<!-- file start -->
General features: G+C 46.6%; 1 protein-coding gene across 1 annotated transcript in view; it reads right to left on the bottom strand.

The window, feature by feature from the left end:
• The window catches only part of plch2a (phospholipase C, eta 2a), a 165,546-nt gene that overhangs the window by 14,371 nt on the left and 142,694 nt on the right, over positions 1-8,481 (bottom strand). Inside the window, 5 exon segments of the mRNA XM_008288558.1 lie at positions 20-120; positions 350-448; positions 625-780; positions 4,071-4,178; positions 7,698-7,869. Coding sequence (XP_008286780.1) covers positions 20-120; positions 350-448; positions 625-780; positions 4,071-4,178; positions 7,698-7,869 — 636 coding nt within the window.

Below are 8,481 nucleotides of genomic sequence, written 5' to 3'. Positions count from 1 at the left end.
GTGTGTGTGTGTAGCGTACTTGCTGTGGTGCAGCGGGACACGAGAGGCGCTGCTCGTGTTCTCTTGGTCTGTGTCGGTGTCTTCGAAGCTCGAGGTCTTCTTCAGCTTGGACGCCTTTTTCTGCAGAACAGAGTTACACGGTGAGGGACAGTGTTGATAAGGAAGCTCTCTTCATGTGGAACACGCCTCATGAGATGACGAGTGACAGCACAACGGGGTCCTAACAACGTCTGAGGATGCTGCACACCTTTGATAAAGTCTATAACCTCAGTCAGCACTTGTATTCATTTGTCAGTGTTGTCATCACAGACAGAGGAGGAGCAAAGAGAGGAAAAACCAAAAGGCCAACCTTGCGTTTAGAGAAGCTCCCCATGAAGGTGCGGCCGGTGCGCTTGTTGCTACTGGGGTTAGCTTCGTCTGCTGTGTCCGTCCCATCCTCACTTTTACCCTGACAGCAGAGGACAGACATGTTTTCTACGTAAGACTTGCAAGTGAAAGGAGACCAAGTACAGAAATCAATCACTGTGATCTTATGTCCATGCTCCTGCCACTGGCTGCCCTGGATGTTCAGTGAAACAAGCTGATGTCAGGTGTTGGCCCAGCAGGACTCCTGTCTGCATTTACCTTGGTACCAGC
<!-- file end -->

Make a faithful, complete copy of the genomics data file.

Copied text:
General features: G+C 46.6%; 1 protein-coding gene across 1 annotated transcript in view; it reads right to left on the bottom strand.

The window, feature by feature from the left end:
• The window catches only part of plch2a (phospholipase C, eta 2a), a 165,546-nt gene that overhangs the window by 14,371 nt on the left and 142,694 nt on the right, over positions 1-8,481 (bottom strand). Inside the window, 5 exon segments of the mRNA XM_008288558.1 lie at positions 20-120; positions 350-448; positions 625-780; positions 4,071-4,178; positions 7,698-7,869. Coding sequence (XP_008286780.1) covers positions 20-120; positions 350-448; positions 625-780; positions 4,071-4,178; positions 7,698-7,869 — 636 coding nt within the window.

Below are 8,481 nucleotides of genomic sequence, written 5' to 3'. Positions count from 1 at the left end.
GTGTGTGTGTGTAGCGTACTTGCTGTGGTGCAGCGGGACACGAGAGGCGCTGCTCGTGTTCTCTTGGTCTGTGTCGGTGTCTTCGAAGCTCGAGGTCTTCTTCAGCTTGGACGCCTTTTTCTGCAGAACAGAGTTACACGGTGAGGGACAGTGTTGATAAGGAAGCTCTCTTCATGTGGAACACGCCTCATGAGATGACGAGTGACAGCACAACGGGGTCCTAACAACGTCTGAGGATGCTGCACACCTTTGATAAAGTCTATAACCTCAGTCAGCACTTGTATTCATTTGTCAGTGTTGTCATCACAGACAGAGGAGGAGCAAAGAGAGGAAAAACCAAAAGGCCAACCTTGCGTTTAGAGAAGCTCCCCATGAAGGTGCGGCCGGTGCGCTTGTTGCTACTGGGGTTAGCTTCGTCTGCTGTGTCCGTCCCATCCTCACTTTTACCCTGACAGCAGAGGACAGACATGTTTTCTACGTAAGACTTGCAAGTGAAAGGAGACCAAGTACAGAAATCAATCACTGTGATCTTATGTCCATGCTCCTGCCACTGGCTGCCCTGGATGTTCAGTGAAACAAGCTGATGTCAGGTGTTGGCCCAGCAGGACTCCTGTCTGCATTTACCTTGGTACCAGC